The list of tools that can make attorneys’ jobs easier is almost endless, depending upon their specific challenges. Anything that helps lawyers to create or automate systems and procedures can help make their jobs easier by freeing them up to focus on other things. This can be everything from a good scanner to case and practice management software .

Practice management software can help organize each client’s documents and data, and some even include client-facing portals to allow clients to access some of their documents and information on their own. It can also include timers to help with hourly billing and built-in reminders to help calculate deadlines and statutes of limitations.

The list of tools that can make attorneys' jobs easier is almost endless Click To Tweet

There are also many apps that can help lawyers improve their productivity. There are apps that allow you to sign documents on the go on an iPad or smartphone, to business card scanning apps that take the extra work out of networking. Also, there are timekeeping apps that integrate with practice management programs, helping lawyers keep track of their time and bill for activities when they are out of the office.

Answering or reception services can be invaluable to self-employed lawyers. With these tools, an attorney’s phone can always be answered professionally, even when they are in court or meeting with clients. This way the lawyer doesn’t miss an important client call or potential new client consultation, and unwanted calls can be screened so it doesn’t waste the attorney’s time.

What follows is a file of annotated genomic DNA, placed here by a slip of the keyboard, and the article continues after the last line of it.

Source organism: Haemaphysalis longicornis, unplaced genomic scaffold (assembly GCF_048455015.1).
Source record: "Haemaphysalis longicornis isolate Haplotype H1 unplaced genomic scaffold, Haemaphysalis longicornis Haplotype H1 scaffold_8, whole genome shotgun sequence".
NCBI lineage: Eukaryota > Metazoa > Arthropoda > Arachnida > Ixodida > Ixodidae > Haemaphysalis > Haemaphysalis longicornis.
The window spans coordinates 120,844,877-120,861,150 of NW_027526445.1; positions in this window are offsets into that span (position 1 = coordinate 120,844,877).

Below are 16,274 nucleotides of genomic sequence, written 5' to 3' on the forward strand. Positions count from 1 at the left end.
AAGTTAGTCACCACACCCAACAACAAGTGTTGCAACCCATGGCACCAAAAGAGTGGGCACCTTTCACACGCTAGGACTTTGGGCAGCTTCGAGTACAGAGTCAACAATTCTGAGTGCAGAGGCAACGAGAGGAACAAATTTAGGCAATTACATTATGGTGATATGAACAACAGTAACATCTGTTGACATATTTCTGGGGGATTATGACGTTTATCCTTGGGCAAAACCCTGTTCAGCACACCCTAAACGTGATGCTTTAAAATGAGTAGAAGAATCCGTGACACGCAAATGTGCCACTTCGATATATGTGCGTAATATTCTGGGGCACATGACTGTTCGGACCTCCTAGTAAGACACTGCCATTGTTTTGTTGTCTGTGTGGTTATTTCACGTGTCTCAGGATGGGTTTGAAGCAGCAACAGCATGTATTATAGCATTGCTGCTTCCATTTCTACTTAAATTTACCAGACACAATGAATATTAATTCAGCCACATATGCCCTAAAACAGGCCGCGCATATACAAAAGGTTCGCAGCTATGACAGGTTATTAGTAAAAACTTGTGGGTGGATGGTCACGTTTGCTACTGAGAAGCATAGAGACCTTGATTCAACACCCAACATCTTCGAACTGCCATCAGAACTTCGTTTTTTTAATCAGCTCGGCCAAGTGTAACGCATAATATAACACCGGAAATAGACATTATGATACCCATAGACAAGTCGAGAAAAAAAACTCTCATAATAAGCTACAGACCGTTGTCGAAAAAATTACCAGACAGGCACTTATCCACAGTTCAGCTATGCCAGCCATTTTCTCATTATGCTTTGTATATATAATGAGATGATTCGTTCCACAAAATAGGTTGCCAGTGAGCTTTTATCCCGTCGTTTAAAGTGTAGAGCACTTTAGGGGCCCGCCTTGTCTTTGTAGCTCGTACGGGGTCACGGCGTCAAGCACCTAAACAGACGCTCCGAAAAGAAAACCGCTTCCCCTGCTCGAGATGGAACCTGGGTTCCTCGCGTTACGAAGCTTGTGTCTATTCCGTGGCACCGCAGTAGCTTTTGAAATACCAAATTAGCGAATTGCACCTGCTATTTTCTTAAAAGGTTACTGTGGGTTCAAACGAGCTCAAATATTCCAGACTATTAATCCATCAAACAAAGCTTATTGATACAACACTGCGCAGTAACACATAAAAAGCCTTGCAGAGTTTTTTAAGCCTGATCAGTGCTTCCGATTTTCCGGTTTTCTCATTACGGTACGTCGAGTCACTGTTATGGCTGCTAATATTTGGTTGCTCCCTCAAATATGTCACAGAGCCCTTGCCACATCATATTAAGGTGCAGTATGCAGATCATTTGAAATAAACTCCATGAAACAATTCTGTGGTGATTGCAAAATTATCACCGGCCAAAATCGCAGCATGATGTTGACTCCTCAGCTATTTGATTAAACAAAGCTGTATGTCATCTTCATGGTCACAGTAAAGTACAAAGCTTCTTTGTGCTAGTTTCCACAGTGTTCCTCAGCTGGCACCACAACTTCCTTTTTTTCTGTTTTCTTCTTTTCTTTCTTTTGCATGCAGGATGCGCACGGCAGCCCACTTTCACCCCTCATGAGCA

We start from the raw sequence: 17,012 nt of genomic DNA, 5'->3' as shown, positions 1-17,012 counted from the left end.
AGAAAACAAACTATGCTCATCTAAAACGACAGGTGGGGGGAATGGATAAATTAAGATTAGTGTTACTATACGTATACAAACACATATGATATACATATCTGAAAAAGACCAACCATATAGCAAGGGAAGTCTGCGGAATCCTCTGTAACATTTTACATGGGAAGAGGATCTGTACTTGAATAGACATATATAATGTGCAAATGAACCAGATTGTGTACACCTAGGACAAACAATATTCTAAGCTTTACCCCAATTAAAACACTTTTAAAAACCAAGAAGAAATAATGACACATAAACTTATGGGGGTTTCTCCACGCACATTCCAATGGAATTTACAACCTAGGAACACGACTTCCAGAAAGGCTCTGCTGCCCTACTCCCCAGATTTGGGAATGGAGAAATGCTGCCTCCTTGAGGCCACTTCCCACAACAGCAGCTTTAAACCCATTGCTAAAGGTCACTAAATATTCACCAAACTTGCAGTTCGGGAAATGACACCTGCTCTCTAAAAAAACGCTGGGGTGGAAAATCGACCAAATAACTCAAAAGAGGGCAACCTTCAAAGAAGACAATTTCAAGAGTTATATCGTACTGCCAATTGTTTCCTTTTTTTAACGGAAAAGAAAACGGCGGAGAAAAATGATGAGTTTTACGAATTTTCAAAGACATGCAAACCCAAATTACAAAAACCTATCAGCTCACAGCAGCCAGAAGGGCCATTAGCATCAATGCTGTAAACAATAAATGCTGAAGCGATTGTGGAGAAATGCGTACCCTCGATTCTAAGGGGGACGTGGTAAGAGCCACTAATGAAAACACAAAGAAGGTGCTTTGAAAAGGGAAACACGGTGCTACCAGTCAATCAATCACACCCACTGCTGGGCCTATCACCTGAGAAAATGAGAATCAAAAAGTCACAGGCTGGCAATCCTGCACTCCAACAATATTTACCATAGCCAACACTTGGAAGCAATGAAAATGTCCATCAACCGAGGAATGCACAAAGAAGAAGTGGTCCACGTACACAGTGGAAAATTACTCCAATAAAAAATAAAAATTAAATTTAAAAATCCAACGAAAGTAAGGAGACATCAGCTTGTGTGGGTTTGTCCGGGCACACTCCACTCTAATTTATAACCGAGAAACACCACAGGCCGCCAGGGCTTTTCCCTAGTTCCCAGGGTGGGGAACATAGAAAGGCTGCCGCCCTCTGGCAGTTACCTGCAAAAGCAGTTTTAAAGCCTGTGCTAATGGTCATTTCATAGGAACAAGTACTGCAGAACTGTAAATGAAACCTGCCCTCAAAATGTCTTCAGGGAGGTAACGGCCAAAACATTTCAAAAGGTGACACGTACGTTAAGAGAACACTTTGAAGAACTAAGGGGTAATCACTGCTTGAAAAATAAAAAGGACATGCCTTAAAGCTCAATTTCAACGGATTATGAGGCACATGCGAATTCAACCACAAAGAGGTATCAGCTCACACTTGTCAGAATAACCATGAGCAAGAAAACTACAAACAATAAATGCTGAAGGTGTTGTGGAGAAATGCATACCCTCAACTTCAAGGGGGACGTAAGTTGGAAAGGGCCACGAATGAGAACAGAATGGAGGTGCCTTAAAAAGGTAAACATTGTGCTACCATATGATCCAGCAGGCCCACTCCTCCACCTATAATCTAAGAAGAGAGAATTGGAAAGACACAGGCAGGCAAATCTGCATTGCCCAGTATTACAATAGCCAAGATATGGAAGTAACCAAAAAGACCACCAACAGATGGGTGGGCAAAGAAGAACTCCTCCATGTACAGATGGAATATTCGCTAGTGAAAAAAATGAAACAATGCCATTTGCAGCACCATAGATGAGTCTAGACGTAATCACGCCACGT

A good scanner with cloud-based services can make documents available anywhere, at any time. Combined with an OCR feature, scanned documents become instantly searchable, limiting the amount of time needed to find the correct file. Self-employed lawyers often need to be productive on the road, between court appearances or client meetings, and these tools can be a great help.

Perhaps the best productivity tool for lawyers is their calendar. It is useful not only for planning deadlines, appointments and court dates, but for keeping track of networking events and blocking time to ensure that important work gets done.

Any final pieces of advice for attorneys starting their own practices?

Get up, get dressed, and go to work every day, even if you don’t have a client yet. There are plenty of things that need to be done to start your law firm out on the right path.

Don’t try to go it alone – join networking groups and attend as many meetings as you possibly can. Get involved in your local bar association – those who are involved are often happy to help new lawyers, especially those lawyers who volunteer their time to the Bar. Start making connections – you never know who might be your next client or referral source.

Also, attend CLE classes, not just for the legal knowledge, but also for the networking potential. Volunteer for local pro bono clinics through your local bar association if you need to get experience. Write articles for your local bar journal, start a blog and start building your reputation. These are all things you can do, no matter if you’re just starting a career in law, or you have been practice for years.  Being a self-employed lawyer can be immensely satisfying when you do the best work you possibly can for your clients and make service a top priority.


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2 thoughts on “Is Your Solo Practice Slowly Killing You? Legal Consultant Allison Shields Wants to Help [Interview]

  1. Pingback: Tips to Avoid Lawyer Meltdown [Interview]